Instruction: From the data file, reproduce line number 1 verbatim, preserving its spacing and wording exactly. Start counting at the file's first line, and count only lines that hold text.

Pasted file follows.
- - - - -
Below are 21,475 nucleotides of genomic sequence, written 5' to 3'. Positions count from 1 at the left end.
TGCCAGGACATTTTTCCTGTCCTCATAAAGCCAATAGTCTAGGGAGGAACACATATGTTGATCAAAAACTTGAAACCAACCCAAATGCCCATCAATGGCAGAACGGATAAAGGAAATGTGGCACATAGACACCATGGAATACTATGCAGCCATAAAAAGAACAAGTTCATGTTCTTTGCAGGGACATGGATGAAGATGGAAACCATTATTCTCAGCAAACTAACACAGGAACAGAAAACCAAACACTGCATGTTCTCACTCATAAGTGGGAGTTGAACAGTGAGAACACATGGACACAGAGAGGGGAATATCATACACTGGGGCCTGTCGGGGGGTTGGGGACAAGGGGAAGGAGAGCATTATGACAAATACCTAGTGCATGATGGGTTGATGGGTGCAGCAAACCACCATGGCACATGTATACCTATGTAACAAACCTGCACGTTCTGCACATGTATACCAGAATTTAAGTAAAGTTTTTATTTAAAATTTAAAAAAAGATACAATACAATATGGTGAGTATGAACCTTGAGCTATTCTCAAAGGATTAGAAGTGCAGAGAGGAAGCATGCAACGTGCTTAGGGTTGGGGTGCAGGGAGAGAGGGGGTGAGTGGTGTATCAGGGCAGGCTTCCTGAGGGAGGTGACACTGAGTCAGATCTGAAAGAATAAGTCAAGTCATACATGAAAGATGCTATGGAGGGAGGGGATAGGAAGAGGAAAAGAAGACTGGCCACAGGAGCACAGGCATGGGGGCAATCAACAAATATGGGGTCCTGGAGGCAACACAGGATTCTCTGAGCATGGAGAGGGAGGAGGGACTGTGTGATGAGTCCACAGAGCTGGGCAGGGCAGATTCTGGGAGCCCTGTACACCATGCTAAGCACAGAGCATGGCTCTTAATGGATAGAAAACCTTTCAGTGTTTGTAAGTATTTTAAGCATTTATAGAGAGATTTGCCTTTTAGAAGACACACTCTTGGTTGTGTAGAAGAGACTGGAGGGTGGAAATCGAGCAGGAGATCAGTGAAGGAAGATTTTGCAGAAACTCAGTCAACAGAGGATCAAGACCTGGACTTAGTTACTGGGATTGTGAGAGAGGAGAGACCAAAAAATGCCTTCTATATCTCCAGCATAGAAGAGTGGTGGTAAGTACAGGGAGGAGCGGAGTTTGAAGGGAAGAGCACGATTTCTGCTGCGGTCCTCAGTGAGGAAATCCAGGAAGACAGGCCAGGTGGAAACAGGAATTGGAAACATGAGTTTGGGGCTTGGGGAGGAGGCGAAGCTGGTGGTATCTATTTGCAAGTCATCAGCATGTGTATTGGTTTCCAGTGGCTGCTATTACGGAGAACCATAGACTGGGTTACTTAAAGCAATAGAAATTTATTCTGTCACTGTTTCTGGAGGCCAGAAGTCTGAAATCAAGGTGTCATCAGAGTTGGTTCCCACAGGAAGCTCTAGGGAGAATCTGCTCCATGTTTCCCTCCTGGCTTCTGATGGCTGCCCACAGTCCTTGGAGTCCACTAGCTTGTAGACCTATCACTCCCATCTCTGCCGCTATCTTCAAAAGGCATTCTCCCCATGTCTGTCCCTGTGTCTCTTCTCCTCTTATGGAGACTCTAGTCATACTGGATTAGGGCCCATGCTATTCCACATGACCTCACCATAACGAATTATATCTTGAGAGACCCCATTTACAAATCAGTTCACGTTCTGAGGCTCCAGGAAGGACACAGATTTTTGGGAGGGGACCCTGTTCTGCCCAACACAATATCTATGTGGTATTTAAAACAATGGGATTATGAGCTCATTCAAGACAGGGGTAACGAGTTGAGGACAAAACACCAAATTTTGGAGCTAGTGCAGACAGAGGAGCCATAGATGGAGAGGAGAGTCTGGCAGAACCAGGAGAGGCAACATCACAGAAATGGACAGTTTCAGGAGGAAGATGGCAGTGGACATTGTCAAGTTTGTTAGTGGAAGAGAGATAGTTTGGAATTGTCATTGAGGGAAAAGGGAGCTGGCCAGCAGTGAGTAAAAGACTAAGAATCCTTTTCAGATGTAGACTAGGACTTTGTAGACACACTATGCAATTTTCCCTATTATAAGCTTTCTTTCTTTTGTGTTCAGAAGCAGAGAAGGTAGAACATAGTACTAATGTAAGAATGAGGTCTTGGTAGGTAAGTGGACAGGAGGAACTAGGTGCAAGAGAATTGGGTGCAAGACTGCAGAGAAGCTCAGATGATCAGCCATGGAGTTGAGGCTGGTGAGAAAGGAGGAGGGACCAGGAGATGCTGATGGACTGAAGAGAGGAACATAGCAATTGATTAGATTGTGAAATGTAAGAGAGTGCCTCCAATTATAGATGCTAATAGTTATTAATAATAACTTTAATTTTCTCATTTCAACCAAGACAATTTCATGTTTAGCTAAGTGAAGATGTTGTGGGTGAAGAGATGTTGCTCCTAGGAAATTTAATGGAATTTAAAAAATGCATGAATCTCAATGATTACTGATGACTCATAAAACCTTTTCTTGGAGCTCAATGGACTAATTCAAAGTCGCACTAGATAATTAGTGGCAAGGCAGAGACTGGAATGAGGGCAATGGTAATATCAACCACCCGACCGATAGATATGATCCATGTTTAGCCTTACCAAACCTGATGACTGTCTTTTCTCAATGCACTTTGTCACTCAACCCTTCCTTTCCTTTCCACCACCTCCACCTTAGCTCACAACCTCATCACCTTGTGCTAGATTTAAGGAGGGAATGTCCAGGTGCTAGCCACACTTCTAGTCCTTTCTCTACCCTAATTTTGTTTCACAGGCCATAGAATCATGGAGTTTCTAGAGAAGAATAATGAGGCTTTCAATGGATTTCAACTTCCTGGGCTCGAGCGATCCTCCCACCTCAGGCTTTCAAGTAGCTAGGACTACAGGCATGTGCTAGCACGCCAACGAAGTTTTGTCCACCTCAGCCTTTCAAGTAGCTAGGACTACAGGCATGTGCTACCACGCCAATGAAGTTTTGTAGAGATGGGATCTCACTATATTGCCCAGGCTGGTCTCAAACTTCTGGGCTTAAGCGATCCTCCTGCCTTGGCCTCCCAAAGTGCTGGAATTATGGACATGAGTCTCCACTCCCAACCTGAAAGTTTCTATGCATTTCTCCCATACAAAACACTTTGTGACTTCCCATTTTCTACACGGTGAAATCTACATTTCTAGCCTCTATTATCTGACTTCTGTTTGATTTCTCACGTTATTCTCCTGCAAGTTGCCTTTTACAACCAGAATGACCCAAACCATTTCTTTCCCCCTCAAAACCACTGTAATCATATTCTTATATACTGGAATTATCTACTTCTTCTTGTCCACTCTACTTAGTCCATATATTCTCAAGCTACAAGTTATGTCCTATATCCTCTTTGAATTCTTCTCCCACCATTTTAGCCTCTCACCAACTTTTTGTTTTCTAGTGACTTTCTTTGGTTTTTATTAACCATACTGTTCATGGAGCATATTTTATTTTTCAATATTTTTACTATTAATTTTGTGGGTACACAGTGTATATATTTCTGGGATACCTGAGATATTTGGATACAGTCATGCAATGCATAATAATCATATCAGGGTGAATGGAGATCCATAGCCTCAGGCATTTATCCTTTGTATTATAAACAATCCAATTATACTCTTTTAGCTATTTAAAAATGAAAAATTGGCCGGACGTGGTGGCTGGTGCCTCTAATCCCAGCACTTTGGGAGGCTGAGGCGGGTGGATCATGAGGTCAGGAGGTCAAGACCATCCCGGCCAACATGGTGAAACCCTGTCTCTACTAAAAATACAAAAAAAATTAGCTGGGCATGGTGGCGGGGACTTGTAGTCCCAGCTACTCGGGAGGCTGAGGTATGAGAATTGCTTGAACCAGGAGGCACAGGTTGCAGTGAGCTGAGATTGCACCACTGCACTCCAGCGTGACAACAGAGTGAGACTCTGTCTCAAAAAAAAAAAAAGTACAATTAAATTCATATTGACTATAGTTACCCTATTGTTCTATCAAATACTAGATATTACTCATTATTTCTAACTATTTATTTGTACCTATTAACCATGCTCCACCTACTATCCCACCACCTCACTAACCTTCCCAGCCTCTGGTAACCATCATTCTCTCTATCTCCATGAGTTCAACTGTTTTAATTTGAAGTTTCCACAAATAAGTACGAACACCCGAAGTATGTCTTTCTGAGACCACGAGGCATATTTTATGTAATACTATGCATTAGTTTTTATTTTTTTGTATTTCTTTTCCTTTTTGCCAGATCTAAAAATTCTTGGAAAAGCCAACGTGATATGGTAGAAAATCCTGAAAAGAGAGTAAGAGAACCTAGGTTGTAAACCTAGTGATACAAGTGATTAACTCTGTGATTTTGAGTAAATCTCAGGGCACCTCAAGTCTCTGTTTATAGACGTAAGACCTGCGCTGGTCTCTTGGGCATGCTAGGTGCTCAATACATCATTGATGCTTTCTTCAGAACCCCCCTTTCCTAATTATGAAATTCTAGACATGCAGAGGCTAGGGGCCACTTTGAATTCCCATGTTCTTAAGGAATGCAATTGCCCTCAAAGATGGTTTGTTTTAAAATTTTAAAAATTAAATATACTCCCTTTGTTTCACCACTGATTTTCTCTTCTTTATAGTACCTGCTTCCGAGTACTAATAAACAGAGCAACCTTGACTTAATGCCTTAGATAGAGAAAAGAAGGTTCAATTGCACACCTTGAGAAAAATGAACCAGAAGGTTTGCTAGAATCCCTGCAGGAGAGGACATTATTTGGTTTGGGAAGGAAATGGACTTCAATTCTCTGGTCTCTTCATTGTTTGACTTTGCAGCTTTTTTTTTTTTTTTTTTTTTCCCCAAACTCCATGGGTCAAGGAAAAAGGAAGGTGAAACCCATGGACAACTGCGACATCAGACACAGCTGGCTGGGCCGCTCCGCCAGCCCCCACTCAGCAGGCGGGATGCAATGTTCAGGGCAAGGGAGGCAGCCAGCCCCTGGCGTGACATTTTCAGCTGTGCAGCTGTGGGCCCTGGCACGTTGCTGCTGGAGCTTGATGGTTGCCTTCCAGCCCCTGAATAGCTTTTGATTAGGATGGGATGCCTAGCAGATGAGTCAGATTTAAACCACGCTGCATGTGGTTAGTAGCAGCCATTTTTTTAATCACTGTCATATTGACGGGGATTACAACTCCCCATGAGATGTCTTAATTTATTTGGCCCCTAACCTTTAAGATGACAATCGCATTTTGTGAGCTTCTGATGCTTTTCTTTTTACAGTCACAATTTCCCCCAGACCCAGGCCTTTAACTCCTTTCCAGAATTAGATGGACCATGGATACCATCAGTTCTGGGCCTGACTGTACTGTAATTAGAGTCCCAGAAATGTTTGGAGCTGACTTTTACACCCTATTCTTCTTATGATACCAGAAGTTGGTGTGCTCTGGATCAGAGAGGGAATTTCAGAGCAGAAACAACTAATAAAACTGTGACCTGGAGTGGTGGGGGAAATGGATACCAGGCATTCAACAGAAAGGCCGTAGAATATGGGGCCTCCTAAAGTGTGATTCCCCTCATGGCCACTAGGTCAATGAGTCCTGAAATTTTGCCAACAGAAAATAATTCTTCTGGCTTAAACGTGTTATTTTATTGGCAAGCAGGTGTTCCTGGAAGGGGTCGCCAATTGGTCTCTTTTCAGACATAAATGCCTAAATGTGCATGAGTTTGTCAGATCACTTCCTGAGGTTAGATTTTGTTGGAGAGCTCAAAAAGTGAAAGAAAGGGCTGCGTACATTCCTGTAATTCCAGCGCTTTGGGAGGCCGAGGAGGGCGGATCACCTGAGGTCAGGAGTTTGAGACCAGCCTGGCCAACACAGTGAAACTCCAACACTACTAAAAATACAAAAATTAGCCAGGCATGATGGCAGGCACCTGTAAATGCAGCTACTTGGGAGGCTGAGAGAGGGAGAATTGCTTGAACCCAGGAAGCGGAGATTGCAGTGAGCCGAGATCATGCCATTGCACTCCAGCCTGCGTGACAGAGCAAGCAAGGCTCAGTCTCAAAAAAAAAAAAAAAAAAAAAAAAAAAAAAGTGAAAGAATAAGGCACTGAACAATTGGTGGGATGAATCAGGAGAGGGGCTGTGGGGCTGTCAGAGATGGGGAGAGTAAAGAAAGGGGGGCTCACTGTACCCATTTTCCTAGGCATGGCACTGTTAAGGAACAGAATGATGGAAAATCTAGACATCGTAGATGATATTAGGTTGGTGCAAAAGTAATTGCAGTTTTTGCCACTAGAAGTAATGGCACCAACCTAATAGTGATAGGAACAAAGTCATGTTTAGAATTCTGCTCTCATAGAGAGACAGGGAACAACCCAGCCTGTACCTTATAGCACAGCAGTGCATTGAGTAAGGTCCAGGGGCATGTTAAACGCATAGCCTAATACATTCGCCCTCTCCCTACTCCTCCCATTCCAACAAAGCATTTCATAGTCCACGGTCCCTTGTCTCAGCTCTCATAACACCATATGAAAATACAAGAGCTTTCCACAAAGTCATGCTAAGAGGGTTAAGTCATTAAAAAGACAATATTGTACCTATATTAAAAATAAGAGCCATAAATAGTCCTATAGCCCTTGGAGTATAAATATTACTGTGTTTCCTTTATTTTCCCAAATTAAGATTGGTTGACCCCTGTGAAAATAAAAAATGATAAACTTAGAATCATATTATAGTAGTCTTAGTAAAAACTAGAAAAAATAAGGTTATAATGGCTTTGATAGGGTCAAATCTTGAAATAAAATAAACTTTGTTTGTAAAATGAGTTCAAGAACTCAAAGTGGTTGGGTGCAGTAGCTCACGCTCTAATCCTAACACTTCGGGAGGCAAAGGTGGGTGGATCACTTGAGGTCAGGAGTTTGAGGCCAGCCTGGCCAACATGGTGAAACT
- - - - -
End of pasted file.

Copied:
Below are 21,475 nucleotides of genomic sequence, written 5' to 3'. Positions count from 1 at the left end.